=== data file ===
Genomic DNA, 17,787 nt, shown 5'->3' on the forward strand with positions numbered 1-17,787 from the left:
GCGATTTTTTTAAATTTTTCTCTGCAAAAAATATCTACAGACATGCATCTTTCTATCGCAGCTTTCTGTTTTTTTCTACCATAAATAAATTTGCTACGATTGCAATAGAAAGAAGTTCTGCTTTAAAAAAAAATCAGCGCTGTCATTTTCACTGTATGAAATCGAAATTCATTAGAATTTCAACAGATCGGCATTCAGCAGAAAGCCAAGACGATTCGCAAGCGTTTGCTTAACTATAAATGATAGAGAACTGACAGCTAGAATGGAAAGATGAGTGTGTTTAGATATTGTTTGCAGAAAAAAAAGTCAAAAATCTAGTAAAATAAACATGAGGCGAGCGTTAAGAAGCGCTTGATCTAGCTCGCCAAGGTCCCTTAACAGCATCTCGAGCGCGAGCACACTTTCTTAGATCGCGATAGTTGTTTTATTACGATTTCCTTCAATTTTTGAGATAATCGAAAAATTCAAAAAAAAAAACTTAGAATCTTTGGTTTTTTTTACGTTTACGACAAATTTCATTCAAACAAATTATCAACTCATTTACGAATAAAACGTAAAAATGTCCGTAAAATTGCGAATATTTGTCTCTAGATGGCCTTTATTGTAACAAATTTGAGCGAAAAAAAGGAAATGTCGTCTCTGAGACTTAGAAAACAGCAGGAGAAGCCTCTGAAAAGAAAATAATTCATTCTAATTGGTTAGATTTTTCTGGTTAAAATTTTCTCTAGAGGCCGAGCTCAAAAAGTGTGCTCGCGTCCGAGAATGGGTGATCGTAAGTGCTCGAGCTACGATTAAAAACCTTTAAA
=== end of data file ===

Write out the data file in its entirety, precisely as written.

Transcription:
Genomic DNA, 17,787 nt, shown 5'->3' on the forward strand with positions numbered 1-17,787 from the left:
GCGATTTTTTTAAATTTTTCTCTGCAAAAAATATCTACAGACATGCATCTTTCTATCGCAGCTTTCTGTTTTTTTCTACCATAAATAAATTTGCTACGATTGCAATAGAAAGAAGTTCTGCTTTAAAAAAAAATCAGCGCTGTCATTTTCACTGTATGAAATCGAAATTCATTAGAATTTCAACAGATCGGCATTCAGCAGAAAGCCAAGACGATTCGCAAGCGTTTGCTTAACTATAAATGATAGAGAACTGACAGCTAGAATGGAAAGATGAGTGTGTTTAGATATTGTTTGCAGAAAAAAAAGTCAAAAATCTAGTAAAATAAACATGAGGCGAGCGTTAAGAAGCGCTTGATCTAGCTCGCCAAGGTCCCTTAACAGCATCTCGAGCGCGAGCACACTTTCTTAGATCGCGATAGTTGTTTTATTACGATTTCCTTCAATTTTTGAGATAATCGAAAAATTCAAAAAAAAAAACTTAGAATCTTTGGTTTTTTTTACGTTTACGACAAATTTCATTCAAACAAATTATCAACTCATTTACGAATAAAACGTAAAAATGTCCGTAAAATTGCGAATATTTGTCTCTAGATGGCCTTTATTGTAACAAATTTGAGCGAAAAAAAGGAAATGTCGTCTCTGAGACTTAGAAAACAGCAGGAGAAGCCTCTGAAAAGAAAATAATTCATTCTAATTGGTTAGATTTTTCTGGTTAAAATTTTCTCTAGAGGCCGAGCTCAAAAAGTGTGCTCGCGTCCGAGAATGGGTGATCGTAAGTGCTCGAGCTACGATTAAAAACCTTTAAA